Today also marked a momentous occasion as women discussed the recent passing of a resolution to ban female genital mutilation which is one of the most heinous violations of women’s rights in most parts of Africa. During the session it was highlighted that Hilary Clinton had pledged funds for Nairobi University to lead in research in this area and the French government had also provided funding support for widespread programs to prevent female genital cutting in areas where it was occurring. It was noted that although the issue was severe in Africa, other countries such as the USA, Egypt, Iran and Germany had pockets of their societies that still practiced this initiation practice where girls labia and clitoris are cut as part of passage rites into adulthood. Women from Kenya, Norway and the USA shared experiences on this issue and expressed hope that the ban on this practice at UN level would have an impact at country and community levels.

Leo is the Executive Director of Envision Zimbabwe Women’s Trust. He is in New York attending the 56th Session of the UN Commission on the Status of Women.


Demystifying Media at the Grassroots: Rural Women Using Media for Change
By Bessie Madziwa

During the session organised by International Association of Women in Radio and Television
Sharon Rolls Executive Director of Femlink in the Pacific Islands emphasized the role played by community radio in her nation Fiji in engaging communications for peace building, education and gender equality. Fiji media environment has been defined by the 2006 military coup which has made it difficult for women issues to be discussed in this space. Community radio involves going to the grassroots women and girls and broadcasting a session with them rather than wait for them to listen. She highlighted that this has enabled rural women to engage in dialogue themselves, to dialogue with decision makers hence community media process has given women a chance to be heard and created space for women in the policy space. Various speakers on this shared highlighted the following critical issues:
-Communication and dialogue are part of solving local problems and therefore women should take to the microphone
-Community radio can help those with low literacy levels to make decisions about their lives as more and more women share their experiences of good practices in their areas.
-Organisations were encouraged to use theatre for social and political change

Critical recommendations that came out at this session given at the end of the session s that women are as follows
• Unless women talk about their problems they cannot be solved therefore rural women some be given a chance to speak through community media such as radio and theatre in other words communication and dialogue are part of solving the problems.
• To achieve sustainable development and work towards the recommendation of UNSCR 1325 on Women ,Peace and Security to support local women’s peace initiatives and indigenous processes for conflict resolution and involve women in all of the peace agreement implementation mechanisms, media has to capture views from grassroots women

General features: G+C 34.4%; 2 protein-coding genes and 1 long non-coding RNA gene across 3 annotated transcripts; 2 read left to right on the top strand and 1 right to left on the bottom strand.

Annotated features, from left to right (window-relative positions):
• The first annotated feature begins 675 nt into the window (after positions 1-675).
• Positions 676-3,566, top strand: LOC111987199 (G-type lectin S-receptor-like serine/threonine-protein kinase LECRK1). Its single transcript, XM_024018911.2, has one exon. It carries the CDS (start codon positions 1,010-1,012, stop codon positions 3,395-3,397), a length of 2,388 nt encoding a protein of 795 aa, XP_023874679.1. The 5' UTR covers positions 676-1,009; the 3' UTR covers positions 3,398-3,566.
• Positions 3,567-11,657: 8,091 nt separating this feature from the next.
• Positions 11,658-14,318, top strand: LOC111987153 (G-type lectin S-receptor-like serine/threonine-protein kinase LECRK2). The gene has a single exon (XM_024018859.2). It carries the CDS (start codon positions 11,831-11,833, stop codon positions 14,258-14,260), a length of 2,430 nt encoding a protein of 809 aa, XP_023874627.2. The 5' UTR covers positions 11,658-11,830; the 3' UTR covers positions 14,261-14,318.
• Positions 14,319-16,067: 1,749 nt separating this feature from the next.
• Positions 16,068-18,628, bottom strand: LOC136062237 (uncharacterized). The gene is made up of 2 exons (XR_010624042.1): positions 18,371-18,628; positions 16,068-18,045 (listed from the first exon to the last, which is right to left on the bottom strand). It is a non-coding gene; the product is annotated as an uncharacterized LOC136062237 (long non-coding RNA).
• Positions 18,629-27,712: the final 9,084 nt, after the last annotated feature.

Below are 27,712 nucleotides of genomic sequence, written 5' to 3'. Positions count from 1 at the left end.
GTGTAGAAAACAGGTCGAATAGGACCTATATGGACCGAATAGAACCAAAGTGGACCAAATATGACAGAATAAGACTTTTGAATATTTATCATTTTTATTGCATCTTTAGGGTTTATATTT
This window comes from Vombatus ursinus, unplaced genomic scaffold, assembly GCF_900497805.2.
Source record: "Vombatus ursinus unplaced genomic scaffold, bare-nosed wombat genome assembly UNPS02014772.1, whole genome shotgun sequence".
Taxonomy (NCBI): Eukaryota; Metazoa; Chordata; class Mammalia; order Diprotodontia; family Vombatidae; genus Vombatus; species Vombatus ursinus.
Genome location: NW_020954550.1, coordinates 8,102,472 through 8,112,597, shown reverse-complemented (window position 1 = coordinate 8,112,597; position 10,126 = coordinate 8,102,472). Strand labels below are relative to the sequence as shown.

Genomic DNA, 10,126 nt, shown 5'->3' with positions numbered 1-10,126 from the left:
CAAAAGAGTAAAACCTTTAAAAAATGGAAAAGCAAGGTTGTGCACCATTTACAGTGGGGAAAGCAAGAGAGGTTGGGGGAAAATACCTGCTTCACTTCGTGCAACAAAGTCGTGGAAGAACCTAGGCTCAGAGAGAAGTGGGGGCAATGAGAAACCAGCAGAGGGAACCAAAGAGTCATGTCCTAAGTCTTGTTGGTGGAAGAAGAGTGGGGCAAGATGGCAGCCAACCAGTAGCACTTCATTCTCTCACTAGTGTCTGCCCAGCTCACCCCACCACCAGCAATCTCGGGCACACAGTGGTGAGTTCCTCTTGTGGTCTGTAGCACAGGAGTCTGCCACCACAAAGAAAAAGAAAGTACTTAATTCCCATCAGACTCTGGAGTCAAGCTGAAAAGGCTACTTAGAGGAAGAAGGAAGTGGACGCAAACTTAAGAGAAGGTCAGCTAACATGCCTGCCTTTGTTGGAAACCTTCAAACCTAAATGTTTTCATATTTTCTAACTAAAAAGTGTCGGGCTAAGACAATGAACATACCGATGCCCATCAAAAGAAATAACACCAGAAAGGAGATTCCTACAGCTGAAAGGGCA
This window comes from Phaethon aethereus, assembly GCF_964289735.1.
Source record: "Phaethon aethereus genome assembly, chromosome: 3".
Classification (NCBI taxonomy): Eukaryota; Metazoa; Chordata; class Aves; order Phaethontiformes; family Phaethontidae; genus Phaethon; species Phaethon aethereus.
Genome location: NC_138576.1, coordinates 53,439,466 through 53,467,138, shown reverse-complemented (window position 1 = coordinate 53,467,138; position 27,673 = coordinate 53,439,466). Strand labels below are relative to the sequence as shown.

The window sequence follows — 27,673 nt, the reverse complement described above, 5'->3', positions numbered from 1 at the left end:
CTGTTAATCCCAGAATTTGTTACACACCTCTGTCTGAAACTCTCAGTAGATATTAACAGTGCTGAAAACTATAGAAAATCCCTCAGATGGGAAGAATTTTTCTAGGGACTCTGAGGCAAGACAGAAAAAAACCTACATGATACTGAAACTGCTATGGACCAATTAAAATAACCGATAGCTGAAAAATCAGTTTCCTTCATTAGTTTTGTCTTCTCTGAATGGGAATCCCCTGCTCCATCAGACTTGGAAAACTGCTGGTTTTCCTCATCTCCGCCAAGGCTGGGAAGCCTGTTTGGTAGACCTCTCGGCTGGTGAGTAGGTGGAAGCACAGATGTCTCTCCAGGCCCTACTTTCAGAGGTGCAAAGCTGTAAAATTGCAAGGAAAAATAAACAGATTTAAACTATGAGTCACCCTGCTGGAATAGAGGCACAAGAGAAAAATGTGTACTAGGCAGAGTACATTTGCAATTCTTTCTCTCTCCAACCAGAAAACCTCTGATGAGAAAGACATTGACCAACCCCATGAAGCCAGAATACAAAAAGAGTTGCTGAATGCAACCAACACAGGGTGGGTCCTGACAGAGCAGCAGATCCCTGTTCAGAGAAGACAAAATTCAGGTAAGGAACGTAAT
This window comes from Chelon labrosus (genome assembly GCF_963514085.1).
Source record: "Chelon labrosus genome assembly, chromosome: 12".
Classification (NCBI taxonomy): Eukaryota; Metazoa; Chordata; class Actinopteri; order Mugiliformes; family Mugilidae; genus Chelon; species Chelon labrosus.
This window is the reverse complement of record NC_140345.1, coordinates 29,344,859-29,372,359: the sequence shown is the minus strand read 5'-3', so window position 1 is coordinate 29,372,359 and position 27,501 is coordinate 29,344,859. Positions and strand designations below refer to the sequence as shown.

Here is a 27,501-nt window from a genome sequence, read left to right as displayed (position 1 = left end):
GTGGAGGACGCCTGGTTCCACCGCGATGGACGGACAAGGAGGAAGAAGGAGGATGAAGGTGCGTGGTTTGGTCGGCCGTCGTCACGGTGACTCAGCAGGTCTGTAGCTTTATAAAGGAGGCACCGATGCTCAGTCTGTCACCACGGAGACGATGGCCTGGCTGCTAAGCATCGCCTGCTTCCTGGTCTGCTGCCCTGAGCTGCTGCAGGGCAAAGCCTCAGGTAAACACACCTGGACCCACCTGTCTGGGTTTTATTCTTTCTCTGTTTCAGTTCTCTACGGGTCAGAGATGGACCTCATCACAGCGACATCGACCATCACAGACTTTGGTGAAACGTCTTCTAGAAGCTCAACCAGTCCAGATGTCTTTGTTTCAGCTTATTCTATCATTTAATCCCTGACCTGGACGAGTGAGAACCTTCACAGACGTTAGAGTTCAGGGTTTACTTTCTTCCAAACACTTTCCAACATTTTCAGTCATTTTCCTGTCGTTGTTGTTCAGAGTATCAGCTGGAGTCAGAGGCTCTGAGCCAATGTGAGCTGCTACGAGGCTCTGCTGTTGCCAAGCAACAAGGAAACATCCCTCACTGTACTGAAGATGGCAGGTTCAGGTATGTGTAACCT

In conclusion all women across the world should Be informed, Be involved and be Empowered

Rural elder women and the right to health
Speakers in this session organised by International Network for the Prevention of elder Abuse pointed out that, it is a fact that women generally live longer than men, are poorer than men more so when they are old and are in the rural area context. It is saddening however that issues of the elderly are often missing from events concerned with women. And yet older women are in the majority of rural women. Older women’s voices are also missing in the UN agenda for women. To say that older women are taken care of in the bracket of women is unfair and the speakers recommended that the UN should come up with specific binding human rights for older women/persons. Women have a multitasked life; even when they are old they are busy doing something .Old age makes rural women more vulnerable to violation of human rights. They face chronic poverty, economic hardships, undocumented abuse, separation from families through migration and displacement, malnutrition and social exclusion as some are labelled as witches. Ageing comes with a myriad of health issues that affect older women these include chronic diseases which require them to have special medical and family attention. The speaker reminded the audience that young women cannot afford to ignore these issues as one day they will be elderly and enjoy the same rights.

Here are some voices from older women at the session:

“l want to tell my children stories of my life but they are busy, not too interested in my legacy”

“I am lonely ,my husband is also old, has dementia. I feel isolated, ignored”

“I once was young and beautiful now l am old and have wrinkles, but l consider myself to be still beautiful. I want to celebrate my age and life and do not want to be invisible for a single second of my life”

In conclusion the strong recommendations that came out of this session are
• CEDAW general recommendation 27 is generally, older women are calling for binding resolutions that are age specific
• African culture and traditions sometimes make it a sin to be old; as you grow old the more socially excluded you become. The UN and all governments should ensure that older women have access to free health care and the attention they need.

Bessie is the coordinator of the Zvishane Water Project in Zimbabwe. She is in New York attending the 56th Session of the UN Commission on the Status of Women